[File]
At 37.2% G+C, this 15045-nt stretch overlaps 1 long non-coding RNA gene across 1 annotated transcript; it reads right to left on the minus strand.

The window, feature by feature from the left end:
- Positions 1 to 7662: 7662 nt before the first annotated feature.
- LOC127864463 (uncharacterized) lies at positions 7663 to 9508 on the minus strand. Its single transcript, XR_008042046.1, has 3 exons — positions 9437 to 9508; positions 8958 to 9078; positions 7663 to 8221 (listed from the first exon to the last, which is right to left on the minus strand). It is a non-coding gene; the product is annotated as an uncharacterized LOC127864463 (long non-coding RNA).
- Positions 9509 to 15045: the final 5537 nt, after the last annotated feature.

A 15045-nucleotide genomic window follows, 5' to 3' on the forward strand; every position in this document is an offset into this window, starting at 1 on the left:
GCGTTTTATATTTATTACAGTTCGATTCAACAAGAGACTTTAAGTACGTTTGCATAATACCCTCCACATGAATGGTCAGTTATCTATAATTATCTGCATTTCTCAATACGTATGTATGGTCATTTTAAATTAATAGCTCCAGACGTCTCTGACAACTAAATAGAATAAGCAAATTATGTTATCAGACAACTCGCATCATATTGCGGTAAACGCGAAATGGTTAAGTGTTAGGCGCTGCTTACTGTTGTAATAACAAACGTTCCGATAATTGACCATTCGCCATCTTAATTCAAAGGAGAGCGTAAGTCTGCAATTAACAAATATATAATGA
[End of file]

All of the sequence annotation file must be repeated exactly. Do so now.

At 37.2% G+C, this 15045-nt stretch overlaps 1 long non-coding RNA gene across 1 annotated transcript; it reads right to left on the minus strand.

The window, feature by feature from the left end:
- Positions 1 to 7662: 7662 nt before the first annotated feature.
- LOC127864463 (uncharacterized) lies at positions 7663 to 9508 on the minus strand. Its single transcript, XR_008042046.1, has 3 exons — positions 9437 to 9508; positions 8958 to 9078; positions 7663 to 8221 (listed from the first exon to the last, which is right to left on the minus strand). It is a non-coding gene; the product is annotated as an uncharacterized LOC127864463 (long non-coding RNA).
- Positions 9509 to 15045: the final 5537 nt, after the last annotated feature.

A 15045-nucleotide genomic window follows, 5' to 3' on the forward strand; every position in this document is an offset into this window, starting at 1 on the left:
GCGTTTTATATTTATTACAGTTCGATTCAACAAGAGACTTTAAGTACGTTTGCATAATACCCTCCACATGAATGGTCAGTTATCTATAATTATCTGCATTTCTCAATACGTATGTATGGTCATTTTAAATTAATAGCTCCAGACGTCTCTGACAACTAAATAGAATAAGCAAATTATGTTATCAGACAACTCGCATCATATTGCGGTAAACGCGAAATGGTTAAGTGTTAGGCGCTGCTTACTGTTGTAATAACAAACGTTCCGATAATTGACCATTCGCCATCTTAATTCAAAGGAGAGCGTAAGTCTGCAATTAACAAATATATAATGA